Past and Present – Historical Inscriptions and Transit Tourism in Assam  

Guwahati is more than a visit to the Kamakhya Temple. Or even the gateway city to the Northeast. Boasting of an airport that is the 10th busiest in the country, an A-1 category railway station and all manner of accommodation, including homestays, it is also filled with a plethora of attractions, experiences and gastronomic joys. So, choose to not simply pass by the city. Sample some of its exceptional delights, including the Garbhanga Reserve Forest—a heaven for birdwatchers, many archaeological sites, ancient rock inscriptions and more.

For ones who like to dive deep, have a strong passion for history, culture, and the arts—and especially those fascinated by epigraphy—find on the north bank across the Brahmaputra River, the Kanai Boroxi Boa Xil or“the rock where Krishna went fishing”. Located at Rajaduar close to the northern terminal of the Guwahati Ropeway, the site takes pride in rock-cut inscriptions that date back to 1206 CE. and represent the earliest specimen of an Assamese inscription.

In the ancient and medieval periods, Guwahati was primarily spread along the north bank of the river and featured many temples that are archaeological marvels today. Kanai Boroxi Boa Xil hosts three rock inscriptions, one dating to Saka 1127 (1206 CE.) and roughly translating to “On the Thirteenth day of Chaitra in the Saka era 1127. the Turks coming to Kamrup were destroyed”. The inscription reads in Sanskrit, “Sake Turagayugmese Madhumase Trayodase Kamrupam Samagatya Turaskah Khayamayayuh”. Two other inscriptions, dating to the Ahom period, are carved on a rock a short distance away and details comparable achievements.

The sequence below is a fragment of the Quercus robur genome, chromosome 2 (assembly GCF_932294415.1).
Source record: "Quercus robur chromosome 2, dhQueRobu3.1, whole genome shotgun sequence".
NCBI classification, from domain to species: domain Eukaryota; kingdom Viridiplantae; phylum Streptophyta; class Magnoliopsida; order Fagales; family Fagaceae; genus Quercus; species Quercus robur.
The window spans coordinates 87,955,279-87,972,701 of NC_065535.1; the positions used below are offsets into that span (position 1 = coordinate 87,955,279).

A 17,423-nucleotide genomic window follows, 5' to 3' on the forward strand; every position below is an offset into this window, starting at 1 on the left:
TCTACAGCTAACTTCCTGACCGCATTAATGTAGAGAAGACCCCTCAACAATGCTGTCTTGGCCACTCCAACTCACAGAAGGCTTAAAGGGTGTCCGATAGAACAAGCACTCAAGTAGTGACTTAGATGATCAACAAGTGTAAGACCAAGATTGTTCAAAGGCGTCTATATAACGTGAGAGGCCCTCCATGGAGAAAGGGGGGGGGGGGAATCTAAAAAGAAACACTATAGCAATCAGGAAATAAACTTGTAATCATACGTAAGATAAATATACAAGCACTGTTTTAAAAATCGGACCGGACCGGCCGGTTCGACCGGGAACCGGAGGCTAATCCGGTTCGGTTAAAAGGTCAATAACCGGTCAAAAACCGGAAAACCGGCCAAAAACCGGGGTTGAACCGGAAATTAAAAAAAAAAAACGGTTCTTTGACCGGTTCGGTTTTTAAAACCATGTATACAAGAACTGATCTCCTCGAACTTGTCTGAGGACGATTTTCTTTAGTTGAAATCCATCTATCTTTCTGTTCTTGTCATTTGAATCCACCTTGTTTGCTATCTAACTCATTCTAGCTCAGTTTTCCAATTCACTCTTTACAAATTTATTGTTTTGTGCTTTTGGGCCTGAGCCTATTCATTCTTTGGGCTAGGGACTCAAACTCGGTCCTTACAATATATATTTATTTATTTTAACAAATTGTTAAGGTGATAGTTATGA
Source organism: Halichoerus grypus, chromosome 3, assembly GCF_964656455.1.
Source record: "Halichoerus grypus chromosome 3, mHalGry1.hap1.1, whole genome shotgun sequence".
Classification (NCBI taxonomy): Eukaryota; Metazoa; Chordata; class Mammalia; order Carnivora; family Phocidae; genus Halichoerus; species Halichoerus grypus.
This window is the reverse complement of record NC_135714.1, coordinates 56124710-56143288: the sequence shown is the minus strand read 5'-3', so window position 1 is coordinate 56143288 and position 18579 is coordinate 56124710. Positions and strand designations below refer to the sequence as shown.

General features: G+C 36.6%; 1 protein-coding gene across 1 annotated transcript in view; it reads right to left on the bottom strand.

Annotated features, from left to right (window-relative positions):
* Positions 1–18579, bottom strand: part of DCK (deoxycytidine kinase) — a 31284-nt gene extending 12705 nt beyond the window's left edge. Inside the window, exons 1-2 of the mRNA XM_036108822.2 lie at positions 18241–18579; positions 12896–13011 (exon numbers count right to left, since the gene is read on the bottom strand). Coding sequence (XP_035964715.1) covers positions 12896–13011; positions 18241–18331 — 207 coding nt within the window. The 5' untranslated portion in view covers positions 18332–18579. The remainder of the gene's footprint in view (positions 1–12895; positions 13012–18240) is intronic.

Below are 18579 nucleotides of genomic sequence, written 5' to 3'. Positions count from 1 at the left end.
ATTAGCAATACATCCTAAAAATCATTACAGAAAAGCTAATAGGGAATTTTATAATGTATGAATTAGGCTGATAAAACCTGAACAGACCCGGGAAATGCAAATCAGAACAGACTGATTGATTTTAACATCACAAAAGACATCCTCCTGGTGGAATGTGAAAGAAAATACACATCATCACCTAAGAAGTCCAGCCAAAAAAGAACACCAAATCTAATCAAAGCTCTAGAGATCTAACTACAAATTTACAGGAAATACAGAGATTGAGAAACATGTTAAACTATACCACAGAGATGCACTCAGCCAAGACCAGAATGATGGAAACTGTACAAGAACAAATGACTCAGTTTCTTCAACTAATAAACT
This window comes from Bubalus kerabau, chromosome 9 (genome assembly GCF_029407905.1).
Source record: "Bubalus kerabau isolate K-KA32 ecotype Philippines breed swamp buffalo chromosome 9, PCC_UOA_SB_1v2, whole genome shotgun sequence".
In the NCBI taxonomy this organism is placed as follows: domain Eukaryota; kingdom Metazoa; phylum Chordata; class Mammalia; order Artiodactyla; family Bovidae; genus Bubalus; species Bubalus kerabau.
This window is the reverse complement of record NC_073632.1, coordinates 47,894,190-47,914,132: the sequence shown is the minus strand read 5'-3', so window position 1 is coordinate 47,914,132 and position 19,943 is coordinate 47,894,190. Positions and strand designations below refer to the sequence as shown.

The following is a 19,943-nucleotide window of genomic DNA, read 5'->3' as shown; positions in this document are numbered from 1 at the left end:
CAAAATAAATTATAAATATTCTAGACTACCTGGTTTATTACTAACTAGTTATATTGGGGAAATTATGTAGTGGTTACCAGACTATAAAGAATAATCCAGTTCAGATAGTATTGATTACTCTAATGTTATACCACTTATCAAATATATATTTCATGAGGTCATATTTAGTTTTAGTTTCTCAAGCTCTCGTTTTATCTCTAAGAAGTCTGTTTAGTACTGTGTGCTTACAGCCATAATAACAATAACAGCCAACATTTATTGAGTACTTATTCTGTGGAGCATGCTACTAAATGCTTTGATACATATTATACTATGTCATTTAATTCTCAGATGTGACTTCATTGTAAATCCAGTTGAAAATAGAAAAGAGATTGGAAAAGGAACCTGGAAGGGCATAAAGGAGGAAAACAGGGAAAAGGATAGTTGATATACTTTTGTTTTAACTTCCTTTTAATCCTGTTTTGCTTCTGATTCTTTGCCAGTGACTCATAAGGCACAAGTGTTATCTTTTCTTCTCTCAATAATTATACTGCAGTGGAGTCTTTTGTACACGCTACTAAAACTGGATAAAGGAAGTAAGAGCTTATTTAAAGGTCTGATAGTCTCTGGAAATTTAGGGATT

Visitors, especially epigraphy enthusiasts, will be charmed by Duargarila, located before the  Kamakhya junction. Its stone inscription from Saka 1654 (CE 1732) is about the construction of a rampart and the western gateway of Guwahati for Pragjjyotishpura. Another medieval era Persian rock inscription stands a short distance away, towards Mekhela Ujuwa Path, the historic staircase to the Kamakhya Temple. Then, along Kalipur Road, approximately 600 steps to Umacal (Umachal) hill, the importance of the inscription lies in the fact that this rock inscription is considered the earliest so far discovered in Assam, as documented in Kamrupa Sasanavali. In terms of palaeography and style, the inscription resembles to the Barganga inscription of Bhūtivarma (circa 518-42 CE) of Varman dynasty.

Last, but not the least, at Burha-Mayong rock inscription on State Highway 3 (via Chandrapur Road) towards Pobitora Wildlife Sanctuary, stands the yet-undeciphered, an epigraphical analysis seems to fix the origin of rock inscription datable to medieval period, reputed to be Asia’s longest! 

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